New Activist Ship from Sweden Sets Sail for Gaza

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JERUSALEM, Israel -- The Swedish ship, Estelle, left the Gulf of Naples Saturday in the latest attempt by pro-Palestinian activists to breach Israel's naval blockade of the Gaza Strip.

The Estelle began its voyage from Sweden three months ago, stopping in Finland, France, and Spain to rally support before setting sail from Italy over the weekend.

With 17 activists hailing from Sweden, Canada, Norway, the United States and Israel on board, the Freedom Flotilla movement's spokeswoman Ann Ighe told Agence France Presse they're bringing humanitarian aid to Gaza aboard a "peaceful ship."

"We think it will take around two weeks to get to Gaza, but it will obviously also depend on weather conditions," Ighe said. "An international pro-Palestinian coalition organized the mission to carry humanitarian goods to the Gaza Strip."

"When people think of flotillas, they think of the [Turkish-owned] Mavi Mamara," she continued. "But the Estelle is very different…It is a vessel that has travelled for Greenpeace protests and on fair-trade missions. The Estelle is a peaceful ship."

On May 31, 2010, Israeli naval commandos attempting to board the flagship of a blockade-busting flotilla (when its captain refused to change course) were attacked with knives, chains, clubs, and other weapons.

When it became evident their lives were in danger, the soldiers received permission to use live ammunition (instead of paintball guns). Nine people died in the melee, eight of them Turkish citizens and one American of Turkish origin.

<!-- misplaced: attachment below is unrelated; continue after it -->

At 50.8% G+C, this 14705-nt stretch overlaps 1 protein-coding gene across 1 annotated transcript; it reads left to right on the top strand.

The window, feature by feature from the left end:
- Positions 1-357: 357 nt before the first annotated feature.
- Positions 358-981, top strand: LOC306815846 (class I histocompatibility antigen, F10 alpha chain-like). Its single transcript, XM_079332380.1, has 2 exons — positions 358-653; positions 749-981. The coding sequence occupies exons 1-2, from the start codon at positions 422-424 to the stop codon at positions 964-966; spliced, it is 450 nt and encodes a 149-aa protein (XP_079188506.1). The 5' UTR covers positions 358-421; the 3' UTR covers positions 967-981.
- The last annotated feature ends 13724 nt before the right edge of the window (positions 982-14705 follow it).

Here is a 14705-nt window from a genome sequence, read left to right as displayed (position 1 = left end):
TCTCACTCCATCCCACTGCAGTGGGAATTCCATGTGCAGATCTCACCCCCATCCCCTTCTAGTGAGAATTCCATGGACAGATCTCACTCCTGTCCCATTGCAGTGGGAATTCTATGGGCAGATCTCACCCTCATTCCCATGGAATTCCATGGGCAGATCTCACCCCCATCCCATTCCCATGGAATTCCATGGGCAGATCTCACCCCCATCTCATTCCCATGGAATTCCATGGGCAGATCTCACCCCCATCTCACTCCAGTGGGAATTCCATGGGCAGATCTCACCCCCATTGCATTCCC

Israeli activist Dror Feiler, who also sailed with the Turkish-owned flagship Mavi Mamara in 2010, is on board the Estelle.

"We hope the Israeli government will understand that there is no point in preventing us from reaching Gaza," Feiler told reporters. "Our flotilla does not pose a security threat to Israel."

"The sail is not against the State of Israel, but against the Israeli government's policy," he continued. "We believe it is completely legitimate and consider the blockade to be detrimental to both Israel and the Palestinians," he said.

He added that "we will try to protect our vessel with our bodies" if Israeli soldiers board the ship.

Despite the rhetoric, the activists know Israel's naval blockade of the Gaza port has not changed and no vessels will be permitted to breach the policy.

In November 2011, the Israeli Navy intercepted two yachts that set sail for Gaza from Turkey carrying about 30 activists from Australia, Ireland and Canada, with one Israeli Arab and an Iranian.

Israel believes delivering aid to Gaza is not the activists' primarily goal; rather they seek a confrontation they hope will embarrass the Jewish state.

Humanitarian aid ships are free to unload their cargo at Israel's Ashdod port for transport by land to Gaza. And Israel delivers tractor trailer loads of food and a variety of other goods to Gaza six days a week, amounting to millions of dollars in international aid flowing into the coastal enclave.

In 2011, Israel delivered more than 1.2 million tons of goods and in the first six months of 2012, 610,000 tons have been transferred to Gaza, the IDF told CBN News.
 
Meanwhile, Hamas and Islamic Jihad claimed joint responsibility for more than 30 rockets and mortar shells fired at southern Israel beginning at 6 a.m. Monday -- the last day of the week-long Sukkot holiday.

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